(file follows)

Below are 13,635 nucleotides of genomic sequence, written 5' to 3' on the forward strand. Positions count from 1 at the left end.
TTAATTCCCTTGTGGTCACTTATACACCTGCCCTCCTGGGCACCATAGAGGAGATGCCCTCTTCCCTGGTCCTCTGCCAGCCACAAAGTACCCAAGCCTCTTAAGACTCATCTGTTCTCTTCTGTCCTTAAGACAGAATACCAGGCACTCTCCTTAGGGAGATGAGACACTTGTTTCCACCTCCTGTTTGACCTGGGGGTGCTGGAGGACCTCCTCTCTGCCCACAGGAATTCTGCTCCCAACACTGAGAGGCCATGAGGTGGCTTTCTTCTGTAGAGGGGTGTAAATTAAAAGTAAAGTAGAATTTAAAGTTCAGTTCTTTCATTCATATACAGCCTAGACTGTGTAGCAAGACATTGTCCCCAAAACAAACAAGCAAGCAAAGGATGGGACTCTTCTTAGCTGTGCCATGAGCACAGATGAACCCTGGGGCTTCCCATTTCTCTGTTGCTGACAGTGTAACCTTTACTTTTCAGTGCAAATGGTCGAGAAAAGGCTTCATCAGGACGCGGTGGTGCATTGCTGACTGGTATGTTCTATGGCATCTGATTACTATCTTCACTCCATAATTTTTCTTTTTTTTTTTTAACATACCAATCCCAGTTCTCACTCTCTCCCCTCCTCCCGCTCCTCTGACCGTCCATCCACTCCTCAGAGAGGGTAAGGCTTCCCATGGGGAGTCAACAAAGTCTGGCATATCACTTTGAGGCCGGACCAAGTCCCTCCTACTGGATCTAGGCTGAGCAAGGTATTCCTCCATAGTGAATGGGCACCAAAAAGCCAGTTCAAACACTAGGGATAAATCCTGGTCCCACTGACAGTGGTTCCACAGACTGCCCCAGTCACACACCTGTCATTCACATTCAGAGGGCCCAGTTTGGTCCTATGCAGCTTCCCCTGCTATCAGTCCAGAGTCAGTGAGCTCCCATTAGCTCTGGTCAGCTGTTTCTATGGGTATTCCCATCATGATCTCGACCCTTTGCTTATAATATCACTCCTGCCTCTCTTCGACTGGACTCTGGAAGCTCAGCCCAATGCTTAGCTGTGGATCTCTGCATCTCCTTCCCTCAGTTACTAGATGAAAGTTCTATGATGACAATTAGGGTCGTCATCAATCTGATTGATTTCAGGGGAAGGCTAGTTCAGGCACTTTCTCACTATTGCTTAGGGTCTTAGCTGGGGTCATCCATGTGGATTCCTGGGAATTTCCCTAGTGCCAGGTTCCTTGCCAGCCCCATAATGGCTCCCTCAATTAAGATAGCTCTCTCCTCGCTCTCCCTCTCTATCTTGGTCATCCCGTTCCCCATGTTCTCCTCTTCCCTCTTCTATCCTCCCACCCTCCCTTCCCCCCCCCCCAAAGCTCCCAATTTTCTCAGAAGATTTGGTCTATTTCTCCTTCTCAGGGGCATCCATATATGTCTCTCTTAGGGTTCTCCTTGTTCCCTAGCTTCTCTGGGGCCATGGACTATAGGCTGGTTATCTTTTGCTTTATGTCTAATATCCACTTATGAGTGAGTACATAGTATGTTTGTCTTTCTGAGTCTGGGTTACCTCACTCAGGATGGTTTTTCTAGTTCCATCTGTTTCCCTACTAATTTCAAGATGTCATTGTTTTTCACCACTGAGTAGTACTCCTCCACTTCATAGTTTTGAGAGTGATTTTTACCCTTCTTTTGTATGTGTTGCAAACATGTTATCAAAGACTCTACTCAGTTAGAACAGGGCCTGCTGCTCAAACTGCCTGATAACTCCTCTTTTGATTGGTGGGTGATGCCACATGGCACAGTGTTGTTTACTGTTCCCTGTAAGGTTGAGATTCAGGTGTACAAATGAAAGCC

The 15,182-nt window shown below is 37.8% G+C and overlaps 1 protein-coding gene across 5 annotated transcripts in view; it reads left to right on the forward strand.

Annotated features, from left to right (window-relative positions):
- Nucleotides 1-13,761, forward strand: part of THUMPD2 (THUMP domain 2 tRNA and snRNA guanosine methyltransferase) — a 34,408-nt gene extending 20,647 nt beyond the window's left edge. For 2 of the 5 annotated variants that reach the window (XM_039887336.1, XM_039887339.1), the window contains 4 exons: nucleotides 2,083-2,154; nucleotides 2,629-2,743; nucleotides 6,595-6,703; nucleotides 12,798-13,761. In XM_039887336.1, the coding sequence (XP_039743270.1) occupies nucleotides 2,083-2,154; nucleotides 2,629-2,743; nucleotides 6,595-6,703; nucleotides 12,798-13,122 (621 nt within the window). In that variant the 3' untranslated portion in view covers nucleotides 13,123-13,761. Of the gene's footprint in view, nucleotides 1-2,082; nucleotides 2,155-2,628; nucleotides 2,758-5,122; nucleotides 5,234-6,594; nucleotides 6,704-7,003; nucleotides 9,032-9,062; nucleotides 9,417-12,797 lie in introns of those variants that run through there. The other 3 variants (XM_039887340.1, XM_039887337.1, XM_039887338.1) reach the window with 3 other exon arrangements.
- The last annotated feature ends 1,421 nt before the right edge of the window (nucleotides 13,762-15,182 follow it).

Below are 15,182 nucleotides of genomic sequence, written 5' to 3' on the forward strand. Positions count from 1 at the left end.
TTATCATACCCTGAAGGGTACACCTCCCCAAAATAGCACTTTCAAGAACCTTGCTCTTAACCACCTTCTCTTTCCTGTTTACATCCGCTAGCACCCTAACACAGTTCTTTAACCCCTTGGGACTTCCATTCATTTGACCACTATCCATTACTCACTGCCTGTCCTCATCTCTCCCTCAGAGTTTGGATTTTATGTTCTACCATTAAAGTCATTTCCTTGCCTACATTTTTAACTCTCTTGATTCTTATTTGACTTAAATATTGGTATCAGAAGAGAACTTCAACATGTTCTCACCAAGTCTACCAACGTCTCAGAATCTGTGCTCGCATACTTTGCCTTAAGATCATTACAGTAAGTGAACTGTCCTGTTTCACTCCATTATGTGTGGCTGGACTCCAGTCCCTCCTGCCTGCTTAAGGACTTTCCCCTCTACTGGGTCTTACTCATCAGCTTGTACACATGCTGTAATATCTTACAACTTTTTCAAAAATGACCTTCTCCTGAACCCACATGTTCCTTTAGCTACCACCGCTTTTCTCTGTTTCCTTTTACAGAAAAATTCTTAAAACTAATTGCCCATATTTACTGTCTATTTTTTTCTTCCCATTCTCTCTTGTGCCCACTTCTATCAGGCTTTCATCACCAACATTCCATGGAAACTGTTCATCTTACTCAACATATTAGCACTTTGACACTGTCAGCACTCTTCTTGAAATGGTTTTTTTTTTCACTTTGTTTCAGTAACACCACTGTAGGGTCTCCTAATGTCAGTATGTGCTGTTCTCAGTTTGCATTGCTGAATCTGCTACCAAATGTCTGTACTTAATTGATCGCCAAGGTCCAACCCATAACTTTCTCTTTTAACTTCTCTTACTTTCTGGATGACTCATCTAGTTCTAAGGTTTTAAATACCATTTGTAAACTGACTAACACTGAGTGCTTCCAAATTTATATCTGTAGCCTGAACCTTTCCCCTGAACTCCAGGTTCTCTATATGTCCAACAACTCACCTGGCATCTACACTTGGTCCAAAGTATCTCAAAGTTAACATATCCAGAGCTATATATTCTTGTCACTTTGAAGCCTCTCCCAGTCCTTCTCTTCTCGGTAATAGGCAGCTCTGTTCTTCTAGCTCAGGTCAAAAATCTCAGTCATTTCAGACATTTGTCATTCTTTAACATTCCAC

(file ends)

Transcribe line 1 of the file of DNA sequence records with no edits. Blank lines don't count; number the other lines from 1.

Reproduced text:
Below are 13,635 nucleotides of genomic sequence, written 5' to 3' on the forward strand. Positions count from 1 at the left end.